[Thrift stores are] where all the goods, once so sparkly and desirable end up, kind of what gets thrown over the castle walls. To me I see a class issue. The stores exist because there is a huge social class in this country that needs items cheap. What the intentions are of the store owners is always going to somewhat be based on commodity. The stuff here is used, it's been touched and that makes the biggest difference... It's a bizarre challenge to think of the endless piles of goods as still lifes, in the same way Walker Evans photographed depression era farmers and their homes. I also think of a quote from Andy Warhol, that if one was to simply lock up a department store as is, that in 20 years (perhaps less now), you could open it as a museum.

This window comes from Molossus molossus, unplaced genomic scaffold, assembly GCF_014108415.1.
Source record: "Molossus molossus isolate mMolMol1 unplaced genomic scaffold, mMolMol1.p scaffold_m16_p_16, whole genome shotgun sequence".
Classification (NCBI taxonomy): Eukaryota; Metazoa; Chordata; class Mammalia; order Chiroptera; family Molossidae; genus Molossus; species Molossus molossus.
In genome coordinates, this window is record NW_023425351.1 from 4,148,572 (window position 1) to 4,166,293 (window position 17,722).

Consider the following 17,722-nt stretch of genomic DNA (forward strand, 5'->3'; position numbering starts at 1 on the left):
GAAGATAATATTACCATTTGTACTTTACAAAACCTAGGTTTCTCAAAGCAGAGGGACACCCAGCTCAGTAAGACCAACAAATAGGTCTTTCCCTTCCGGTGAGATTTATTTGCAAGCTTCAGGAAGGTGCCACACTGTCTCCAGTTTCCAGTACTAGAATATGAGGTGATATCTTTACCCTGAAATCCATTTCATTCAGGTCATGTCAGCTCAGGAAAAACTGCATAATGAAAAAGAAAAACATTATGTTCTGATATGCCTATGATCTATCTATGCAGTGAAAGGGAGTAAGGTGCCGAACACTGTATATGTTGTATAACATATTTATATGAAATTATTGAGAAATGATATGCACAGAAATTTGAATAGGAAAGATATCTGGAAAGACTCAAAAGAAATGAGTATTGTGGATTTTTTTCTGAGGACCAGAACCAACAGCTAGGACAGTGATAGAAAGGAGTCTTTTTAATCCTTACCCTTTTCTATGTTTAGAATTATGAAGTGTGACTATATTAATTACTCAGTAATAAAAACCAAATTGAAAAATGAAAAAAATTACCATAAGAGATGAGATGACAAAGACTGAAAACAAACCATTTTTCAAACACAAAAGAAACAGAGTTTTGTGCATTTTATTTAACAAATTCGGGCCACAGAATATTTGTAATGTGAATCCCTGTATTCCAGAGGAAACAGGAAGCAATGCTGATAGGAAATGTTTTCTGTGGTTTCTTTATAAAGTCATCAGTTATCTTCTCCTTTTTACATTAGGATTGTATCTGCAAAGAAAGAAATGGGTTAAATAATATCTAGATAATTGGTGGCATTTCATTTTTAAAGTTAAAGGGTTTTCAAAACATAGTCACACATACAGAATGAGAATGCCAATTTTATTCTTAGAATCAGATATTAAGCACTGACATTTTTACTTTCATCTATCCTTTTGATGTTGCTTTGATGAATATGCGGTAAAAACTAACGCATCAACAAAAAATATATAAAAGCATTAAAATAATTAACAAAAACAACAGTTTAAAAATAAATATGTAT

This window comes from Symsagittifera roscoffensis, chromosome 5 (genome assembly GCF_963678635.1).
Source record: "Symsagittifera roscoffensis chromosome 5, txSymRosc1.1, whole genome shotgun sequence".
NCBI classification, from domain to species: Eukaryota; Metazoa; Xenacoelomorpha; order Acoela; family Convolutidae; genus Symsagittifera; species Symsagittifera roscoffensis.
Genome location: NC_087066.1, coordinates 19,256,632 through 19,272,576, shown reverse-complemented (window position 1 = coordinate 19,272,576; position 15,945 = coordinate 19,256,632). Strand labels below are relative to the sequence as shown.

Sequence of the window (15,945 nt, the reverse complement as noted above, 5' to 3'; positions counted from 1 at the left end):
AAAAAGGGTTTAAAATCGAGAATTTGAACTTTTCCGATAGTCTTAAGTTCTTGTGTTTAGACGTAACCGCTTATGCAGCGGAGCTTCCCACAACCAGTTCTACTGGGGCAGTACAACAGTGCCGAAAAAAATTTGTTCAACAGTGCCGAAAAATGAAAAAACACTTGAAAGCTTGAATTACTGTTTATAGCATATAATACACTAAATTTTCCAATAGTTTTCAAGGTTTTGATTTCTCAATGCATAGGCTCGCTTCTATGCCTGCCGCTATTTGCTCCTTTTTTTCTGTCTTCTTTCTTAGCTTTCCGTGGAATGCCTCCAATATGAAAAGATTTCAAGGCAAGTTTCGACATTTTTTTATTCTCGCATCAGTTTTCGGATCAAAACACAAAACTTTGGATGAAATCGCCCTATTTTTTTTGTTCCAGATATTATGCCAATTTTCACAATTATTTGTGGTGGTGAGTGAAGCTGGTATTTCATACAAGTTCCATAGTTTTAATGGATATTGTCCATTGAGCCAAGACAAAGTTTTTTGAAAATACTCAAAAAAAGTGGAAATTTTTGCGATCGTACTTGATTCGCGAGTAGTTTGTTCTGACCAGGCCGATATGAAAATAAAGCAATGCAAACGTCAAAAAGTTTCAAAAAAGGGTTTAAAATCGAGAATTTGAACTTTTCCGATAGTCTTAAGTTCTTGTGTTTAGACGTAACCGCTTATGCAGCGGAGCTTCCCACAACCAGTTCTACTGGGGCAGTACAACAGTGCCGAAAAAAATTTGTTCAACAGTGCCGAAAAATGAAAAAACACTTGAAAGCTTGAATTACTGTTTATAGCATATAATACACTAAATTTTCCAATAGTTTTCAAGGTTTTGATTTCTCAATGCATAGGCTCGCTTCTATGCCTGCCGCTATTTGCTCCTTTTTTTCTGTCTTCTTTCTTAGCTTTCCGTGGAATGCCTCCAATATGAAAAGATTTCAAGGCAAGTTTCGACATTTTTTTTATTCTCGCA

Chicago-based photographer Brian Ulrich has been documenting consumer culture for several years, going from big-box stores to grungy second-hand shops. His new series documents thrift stores across America. Often shooting medium- and large-format candid photographs, his work seems to capture both the hope and shabby despair that sometimes make up the shopping experience. In a new interview with Joerg Colberg, he discusses his work. An excerpt:
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